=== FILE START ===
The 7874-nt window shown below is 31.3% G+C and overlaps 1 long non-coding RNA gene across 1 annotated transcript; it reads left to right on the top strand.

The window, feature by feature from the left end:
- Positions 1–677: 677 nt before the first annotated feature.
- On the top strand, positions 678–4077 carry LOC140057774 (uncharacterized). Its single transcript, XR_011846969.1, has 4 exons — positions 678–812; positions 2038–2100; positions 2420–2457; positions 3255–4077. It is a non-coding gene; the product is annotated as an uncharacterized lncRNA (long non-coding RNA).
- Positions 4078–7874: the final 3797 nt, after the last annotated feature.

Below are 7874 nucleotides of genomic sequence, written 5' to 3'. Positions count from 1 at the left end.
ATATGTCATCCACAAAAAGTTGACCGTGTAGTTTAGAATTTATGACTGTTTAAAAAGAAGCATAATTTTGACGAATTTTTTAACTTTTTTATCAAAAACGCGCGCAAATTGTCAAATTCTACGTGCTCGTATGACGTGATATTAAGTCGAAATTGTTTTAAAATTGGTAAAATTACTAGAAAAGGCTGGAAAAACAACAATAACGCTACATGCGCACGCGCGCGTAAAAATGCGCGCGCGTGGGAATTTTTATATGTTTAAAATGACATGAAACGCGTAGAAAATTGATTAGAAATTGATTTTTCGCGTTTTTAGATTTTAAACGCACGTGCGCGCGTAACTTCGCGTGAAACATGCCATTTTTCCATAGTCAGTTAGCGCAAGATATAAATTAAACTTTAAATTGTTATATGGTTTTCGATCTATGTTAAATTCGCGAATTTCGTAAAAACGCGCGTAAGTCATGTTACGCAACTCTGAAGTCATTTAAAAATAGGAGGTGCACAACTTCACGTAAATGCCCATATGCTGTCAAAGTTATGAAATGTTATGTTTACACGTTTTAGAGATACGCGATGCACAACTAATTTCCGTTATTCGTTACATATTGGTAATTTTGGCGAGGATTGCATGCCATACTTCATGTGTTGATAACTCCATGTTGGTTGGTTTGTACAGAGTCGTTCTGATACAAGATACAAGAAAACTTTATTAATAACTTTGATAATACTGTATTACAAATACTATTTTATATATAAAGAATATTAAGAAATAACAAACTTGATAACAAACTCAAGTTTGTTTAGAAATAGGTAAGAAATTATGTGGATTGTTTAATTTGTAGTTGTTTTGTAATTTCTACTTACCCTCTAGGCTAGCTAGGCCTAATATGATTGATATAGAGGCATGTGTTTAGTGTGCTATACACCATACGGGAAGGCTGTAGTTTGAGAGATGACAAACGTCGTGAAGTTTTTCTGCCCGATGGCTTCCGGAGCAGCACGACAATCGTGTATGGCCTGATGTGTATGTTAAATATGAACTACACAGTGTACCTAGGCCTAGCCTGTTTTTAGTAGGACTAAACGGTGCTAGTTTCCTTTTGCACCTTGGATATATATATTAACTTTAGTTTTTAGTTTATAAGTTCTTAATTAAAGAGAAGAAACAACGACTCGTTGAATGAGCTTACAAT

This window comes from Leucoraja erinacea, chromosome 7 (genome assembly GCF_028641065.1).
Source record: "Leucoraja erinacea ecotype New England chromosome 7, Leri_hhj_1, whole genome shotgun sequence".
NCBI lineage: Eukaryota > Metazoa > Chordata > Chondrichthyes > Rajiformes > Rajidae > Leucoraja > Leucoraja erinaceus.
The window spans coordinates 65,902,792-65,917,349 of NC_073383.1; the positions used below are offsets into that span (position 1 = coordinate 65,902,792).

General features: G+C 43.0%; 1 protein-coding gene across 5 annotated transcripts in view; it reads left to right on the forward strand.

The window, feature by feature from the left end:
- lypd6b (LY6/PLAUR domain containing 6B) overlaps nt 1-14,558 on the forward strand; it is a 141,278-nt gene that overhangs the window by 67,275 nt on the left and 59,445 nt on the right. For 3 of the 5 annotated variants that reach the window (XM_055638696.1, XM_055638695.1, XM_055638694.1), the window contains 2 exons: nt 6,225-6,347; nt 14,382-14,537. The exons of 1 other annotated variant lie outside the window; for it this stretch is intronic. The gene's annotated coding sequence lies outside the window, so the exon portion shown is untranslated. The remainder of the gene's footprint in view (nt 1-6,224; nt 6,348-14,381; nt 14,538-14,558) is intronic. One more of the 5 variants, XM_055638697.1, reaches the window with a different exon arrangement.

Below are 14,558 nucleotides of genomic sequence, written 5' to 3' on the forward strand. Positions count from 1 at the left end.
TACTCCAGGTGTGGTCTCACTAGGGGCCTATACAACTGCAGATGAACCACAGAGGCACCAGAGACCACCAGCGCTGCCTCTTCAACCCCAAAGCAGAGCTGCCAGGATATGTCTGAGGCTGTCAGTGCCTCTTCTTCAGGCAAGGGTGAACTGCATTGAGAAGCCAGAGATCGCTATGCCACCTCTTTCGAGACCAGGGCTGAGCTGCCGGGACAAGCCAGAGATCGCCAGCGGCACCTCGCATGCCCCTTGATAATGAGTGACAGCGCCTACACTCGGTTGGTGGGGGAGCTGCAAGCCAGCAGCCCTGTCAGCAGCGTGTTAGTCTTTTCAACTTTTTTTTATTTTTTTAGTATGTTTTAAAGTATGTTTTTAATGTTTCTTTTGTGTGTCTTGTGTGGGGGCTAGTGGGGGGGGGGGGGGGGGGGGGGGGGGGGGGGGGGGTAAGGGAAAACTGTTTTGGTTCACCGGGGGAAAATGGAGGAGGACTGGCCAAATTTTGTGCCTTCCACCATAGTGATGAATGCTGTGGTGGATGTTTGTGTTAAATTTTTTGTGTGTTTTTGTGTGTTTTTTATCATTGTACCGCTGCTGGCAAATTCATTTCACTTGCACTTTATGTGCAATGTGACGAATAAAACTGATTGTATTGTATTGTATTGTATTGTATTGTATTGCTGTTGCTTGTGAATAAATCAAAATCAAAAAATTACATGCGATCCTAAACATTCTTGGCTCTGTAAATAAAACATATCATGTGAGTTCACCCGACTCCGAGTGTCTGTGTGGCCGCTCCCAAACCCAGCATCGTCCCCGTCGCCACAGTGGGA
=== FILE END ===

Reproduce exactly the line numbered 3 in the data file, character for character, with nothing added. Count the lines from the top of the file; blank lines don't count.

- Positions 1–677: 677 nt before the first annotated feature.